Azure Sphere is available as a developer preview to selected partners. The MediaTek MT3620 will be the first Azure Sphere MCU, and products based on it should arrive by the end of the year. More information may be found in Microsoft’s Azure Sphere announcement and product page.

Microsoft | www.microsoft.com

This article originally appeared on LinuxGizmos.com on April 16.

Preventing IOT Edge Device Vulnerabilities

FREE White Paper –
Security issues around IoT edge devices are rarely mentioned in the literature. However, the projected billions of IoT edge devices out in the wild makes for a vast attack surface. Should hardware designers be concerned about security for IoT edge devices? And, is it worth the effort and cost to ensure security at this level? We explore internal design vulnerabilities and 3rd-party attacks on IoT edge devices in this paper in order to answer that question.

Get your copy – here

DC-DC Converter Family Targets Modern Railway Systems

Vicor has released its next generation of DCMs with a family of wide input range (43 V to 154 V input) 3623 (36 mm x 23mm) ChiPs with power levels up to 240 W and 93% efficiency, targeted at new rail transportation and infrastructure applications. Modern rail infrastructure requires a wide range of DC-DC converters to power a variety of new services for both freight and commuter markets.

Commuter rail systems require mobile office communication capabilities with the infotainment capabilities of home. Freight rail systems require monitoring and control capabilities to assure the safe and timely delivery of all goods onboard. While both commuter and freight systems demand reliable and high-performance power systems for the necessary safety and security measures (onboard and at station.)
The DCM is an isolated, regulated DC-DC converter module that can operate from an unregulated, wide range input to generate an isolated DC output. These new ChiP DCMs simplify power system designs by supporting multiple input voltage ranges in a single ChiP. With efficiencies up to 93% in a ChiP package less than 1.5 in2, these DCMs offer engineers leading density and efficiency.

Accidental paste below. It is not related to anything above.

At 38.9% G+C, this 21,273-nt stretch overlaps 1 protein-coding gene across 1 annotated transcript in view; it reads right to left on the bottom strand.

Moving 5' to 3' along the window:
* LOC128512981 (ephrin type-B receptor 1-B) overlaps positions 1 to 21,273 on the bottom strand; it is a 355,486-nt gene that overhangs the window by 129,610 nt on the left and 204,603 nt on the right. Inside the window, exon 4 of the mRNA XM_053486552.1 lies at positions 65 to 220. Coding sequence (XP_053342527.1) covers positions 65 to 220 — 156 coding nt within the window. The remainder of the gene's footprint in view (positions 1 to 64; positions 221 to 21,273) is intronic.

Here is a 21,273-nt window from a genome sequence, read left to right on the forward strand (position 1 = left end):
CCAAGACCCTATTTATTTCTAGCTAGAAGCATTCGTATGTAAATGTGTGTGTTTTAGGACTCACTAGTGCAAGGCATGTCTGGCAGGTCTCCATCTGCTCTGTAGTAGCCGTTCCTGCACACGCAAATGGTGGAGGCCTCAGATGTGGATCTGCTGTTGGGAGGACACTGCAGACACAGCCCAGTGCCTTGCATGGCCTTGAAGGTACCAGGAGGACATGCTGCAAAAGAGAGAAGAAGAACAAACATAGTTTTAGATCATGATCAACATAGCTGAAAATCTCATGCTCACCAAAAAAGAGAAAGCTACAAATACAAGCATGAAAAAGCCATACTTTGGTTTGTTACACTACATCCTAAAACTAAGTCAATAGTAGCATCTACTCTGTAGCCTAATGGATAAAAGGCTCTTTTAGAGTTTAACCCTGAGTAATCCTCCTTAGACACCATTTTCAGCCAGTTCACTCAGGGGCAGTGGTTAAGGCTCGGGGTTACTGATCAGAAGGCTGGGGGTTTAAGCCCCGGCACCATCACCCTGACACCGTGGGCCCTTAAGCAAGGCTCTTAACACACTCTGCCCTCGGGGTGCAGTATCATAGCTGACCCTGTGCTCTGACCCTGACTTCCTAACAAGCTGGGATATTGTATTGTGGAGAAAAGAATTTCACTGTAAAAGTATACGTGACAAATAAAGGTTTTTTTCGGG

Vicor | www.vicorpower.com

Partner Program to Focus on Security

Microchip Technology has also established a Security Design Partner Program for connecting developers with third-party partners that can enhance and expedite secure designs. Along with the program, the company has also released its ATECC608A CryptoAuthentication device, a secure element that allows developers to add hardware-based security to their designs.

Microchip 38318249941_bf38a56692_zAccording to Microchip, the foundation of secured communication is the ability to create, protect and authenticate a device’s unique and trusted identity. By keeping a device’s private keys isolated from the system in a secured area, coupled with its industry-leading cryptography practices, the ATECC608A provides a high level of security that can be used in nearly any type of design. The ATECC608A includes the Federal Information Processing Standard (FIPS)-compliant Random Number Generator (RNG) that generates unique keys that comply with the latest requirements from the National Institute of Standards and Technology (NIST), providing an easier path to a whole-system FIPS certification.

Other features include:

  • Boot validation capabilities for small systems: New commands facilitate the signature validation and digest computation of the host microcontroller firmware for systems with small MCUs, such as an ARM Cortex-M0+ based device, as well as for more robust embedded systems.